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  • 1.
    Debusmann, Ralph
    et al.
    Saarland University.
    Kuhlmann, Marco
    Uppsala University, Disciplinary Domain of Humanities and Social Sciences, Faculty of Languages, Department of Linguistics and Philology.
    Dependency Grammar: Classification and Exploration2009In: Resource-Adaptive Cognitive Processes / [ed] Matthew W. Crocker, Jörg Siekmann, Springer , 2009, p. 365-388Chapter in book (Other academic)
  • 2.
    Drewes, Frank
    et al.
    Umeå University.
    Kuhlmann, MarcoUppsala University, Disciplinary Domain of Humanities and Social Sciences, Faculty of Languages, Department of Linguistics and Philology.
    Proceedings of the 2010 Workshop on Applications of Tree Automata in Natural Language Processing2010Conference proceedings (editor) (Refereed)
  • 3.
    Drewes, Frank
    et al.
    Umeå University.
    Kuhlmann, MarcoUppsala University, Disciplinary Domain of Humanities and Social Sciences, Faculty of Languages, Department of Linguistics and Philology.
    Proceedings of the Workshop on Applications of Tree Automata Techniques in Natural Language Processing2012Conference proceedings (editor) (Refereed)
  • 4.
    Ferrara Boston, Marisa
    et al.
    Department of Linguistics, Cornell University.
    Hale, John
    Department of Linguistics, Cornell University.
    Kuhlmann, Marco
    Uppsala University, Disciplinary Domain of Humanities and Social Sciences, Faculty of Languages, Department of Linguistics and Philology.
    Dependency Structures Derived from Minimalist Grammars2010In: The Mathematics of Language: 10th and 11th Biennial Conference, MOL 10, Los Angeles, CA, USA, July 28–30, 2007, and MOL 11, Bielefeld, Germany, August 20–21, 2009, Revised Selected Papers, Springer , 2010, p. 1-12Conference paper (Refereed)
    Abstract [en]

    This paper provides an interpretation of Minimalist Grammars (Stabler, 1997; Stabler & Keenan, 2003) in terms of dependency structures. Under this interpretation, merge operations derive projective dependency structures, and movement operations create both non-projective and illnested structures. This provides a new characterization of the generative capacity of Minimalist Grammar, and makes it possible to discuss the linguistic relevance of non-projectivity and illnestedness based on grammars that derive structures with these properties.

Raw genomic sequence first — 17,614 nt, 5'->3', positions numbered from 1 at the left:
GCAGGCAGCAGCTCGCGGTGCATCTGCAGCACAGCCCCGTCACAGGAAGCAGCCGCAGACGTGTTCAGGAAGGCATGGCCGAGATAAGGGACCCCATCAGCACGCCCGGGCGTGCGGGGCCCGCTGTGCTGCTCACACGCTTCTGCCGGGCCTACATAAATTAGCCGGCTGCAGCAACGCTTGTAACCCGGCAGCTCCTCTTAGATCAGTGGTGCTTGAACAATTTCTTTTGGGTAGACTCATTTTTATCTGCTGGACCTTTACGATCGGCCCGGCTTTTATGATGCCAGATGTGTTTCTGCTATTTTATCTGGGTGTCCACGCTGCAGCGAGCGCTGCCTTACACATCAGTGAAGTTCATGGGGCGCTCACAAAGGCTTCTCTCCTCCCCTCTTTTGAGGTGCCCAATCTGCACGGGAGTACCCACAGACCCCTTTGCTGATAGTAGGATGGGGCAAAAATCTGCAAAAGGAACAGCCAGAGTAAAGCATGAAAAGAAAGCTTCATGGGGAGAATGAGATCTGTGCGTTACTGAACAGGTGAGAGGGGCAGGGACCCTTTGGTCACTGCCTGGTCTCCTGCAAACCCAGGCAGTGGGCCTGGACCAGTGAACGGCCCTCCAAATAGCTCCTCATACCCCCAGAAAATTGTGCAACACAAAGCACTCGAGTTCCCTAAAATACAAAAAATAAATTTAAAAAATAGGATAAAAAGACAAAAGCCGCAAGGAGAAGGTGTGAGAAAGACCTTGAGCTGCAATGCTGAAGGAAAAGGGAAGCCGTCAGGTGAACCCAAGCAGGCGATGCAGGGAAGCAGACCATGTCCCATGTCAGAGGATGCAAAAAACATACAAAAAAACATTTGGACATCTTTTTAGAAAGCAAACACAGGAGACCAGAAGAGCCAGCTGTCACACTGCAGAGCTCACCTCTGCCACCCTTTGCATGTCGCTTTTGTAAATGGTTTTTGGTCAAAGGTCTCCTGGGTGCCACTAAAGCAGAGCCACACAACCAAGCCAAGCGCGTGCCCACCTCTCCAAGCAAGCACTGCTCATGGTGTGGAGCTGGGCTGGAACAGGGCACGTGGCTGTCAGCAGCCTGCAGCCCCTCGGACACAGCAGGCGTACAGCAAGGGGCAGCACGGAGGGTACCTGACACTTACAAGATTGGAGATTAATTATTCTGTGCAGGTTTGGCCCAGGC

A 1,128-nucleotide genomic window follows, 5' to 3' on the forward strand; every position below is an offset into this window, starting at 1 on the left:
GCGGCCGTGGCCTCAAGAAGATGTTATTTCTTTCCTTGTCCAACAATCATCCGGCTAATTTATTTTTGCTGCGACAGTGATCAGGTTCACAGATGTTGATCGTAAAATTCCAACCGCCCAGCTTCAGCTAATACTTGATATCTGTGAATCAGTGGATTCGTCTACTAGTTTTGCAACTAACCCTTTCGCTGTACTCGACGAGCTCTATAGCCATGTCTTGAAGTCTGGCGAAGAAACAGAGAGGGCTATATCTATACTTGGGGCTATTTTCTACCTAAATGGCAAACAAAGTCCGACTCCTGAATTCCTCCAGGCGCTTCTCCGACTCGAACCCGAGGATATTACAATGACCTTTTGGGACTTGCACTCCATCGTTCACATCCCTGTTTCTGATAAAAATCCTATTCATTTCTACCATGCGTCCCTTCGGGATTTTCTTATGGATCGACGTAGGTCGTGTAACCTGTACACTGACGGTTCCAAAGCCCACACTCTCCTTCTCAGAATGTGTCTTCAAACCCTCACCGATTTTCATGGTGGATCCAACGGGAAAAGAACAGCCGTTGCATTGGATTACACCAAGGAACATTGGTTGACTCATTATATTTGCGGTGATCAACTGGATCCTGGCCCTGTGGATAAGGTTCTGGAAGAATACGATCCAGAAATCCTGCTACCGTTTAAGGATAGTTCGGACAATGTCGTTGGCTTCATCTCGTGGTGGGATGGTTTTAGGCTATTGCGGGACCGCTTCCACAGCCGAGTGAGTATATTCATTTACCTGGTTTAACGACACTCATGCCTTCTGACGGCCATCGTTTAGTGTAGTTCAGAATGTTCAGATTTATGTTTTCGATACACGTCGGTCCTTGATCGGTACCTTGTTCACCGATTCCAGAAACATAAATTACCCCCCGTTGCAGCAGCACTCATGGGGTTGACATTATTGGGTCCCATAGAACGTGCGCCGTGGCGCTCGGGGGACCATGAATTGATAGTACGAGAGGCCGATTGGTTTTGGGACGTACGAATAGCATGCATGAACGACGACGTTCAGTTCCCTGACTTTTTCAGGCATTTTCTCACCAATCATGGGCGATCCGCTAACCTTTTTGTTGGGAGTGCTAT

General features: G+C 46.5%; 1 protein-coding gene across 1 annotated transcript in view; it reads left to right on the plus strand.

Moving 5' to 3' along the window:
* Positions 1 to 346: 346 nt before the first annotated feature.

• 5.
    Gómez-Rodriguez, Carlos
    et al.
    Departamento de Computación, Universidade da Coruña.
    Kuhlmann, Marco
    Uppsala University, Disciplinary Domain of Humanities and Social Sciences, Faculty of Languages, Department of Linguistics and Philology.
    Satta, Giorgio
    Department of Information Engineering, University of Padua.
    Weir, David
    Department of Informatics, University of Sussex.
    Optimal Reduction of Rule Length in Linear Context-Free Rewriting Systems2009In: Human Language Technologies: The 2009 Annual Conference of the North American Chapter of the Association for Computational Linguistics, 2009, p. 539-547Conference paper (Refereed)
    Abstract [en]

    Linear Context-free Rewriting Systems (LCFRS) is an expressive grammar formalism with applications in syntax-based machine translation. The parsing complexity of an LCFRS is exponential in both the rank of a production, defined as the number of nonterminals on its right-hand side, and a measure for the discontinuity of a phrase, called fan-out. In this paper, we present an algorithm that transforms an LCFRS into a strongly equivalent form in which all productions have rank at most 2, and has minimal fan-out. Our results generalize previous work on Synchronous Context-Free Grammar, and are particularly relevant for machine translation from or to languages that require syntactic analyses with discontinuous constituents.

  • 6.
    Gómez-Rodríguez, Carlos
    et al.
    Departamento de Computación, Universidade da Coruña.
    Kuhlmann, Marco
    Uppsala University, Disciplinary Domain of Humanities and Social Sciences, Faculty of Languages, Department of Linguistics and Philology.
    Satta, Giorgio
    Department of Information Engineering, University of Padua.
    Efficient Parsing of Well-Nested Linear Context-Free Rewriting Systems2010In: Human Language Technologies: The 2010 Annual Conference of the North American Chapter of the Association for Computational Linguistics, 2010, p. 276-284Conference paper (Refereed)
    Abstract [en]

    The use of well-nested linear context-free rewriting systems has been empirically motivated for modeling of the syntax of languages with discontinuous constituents or relatively free word order. We present a chart-based parsing algorithm that asymptotically improves the known running time upper bound for this class of rewriting systems. Our result is obtained through a linear space construction of a binary normal form for the grammar at hand.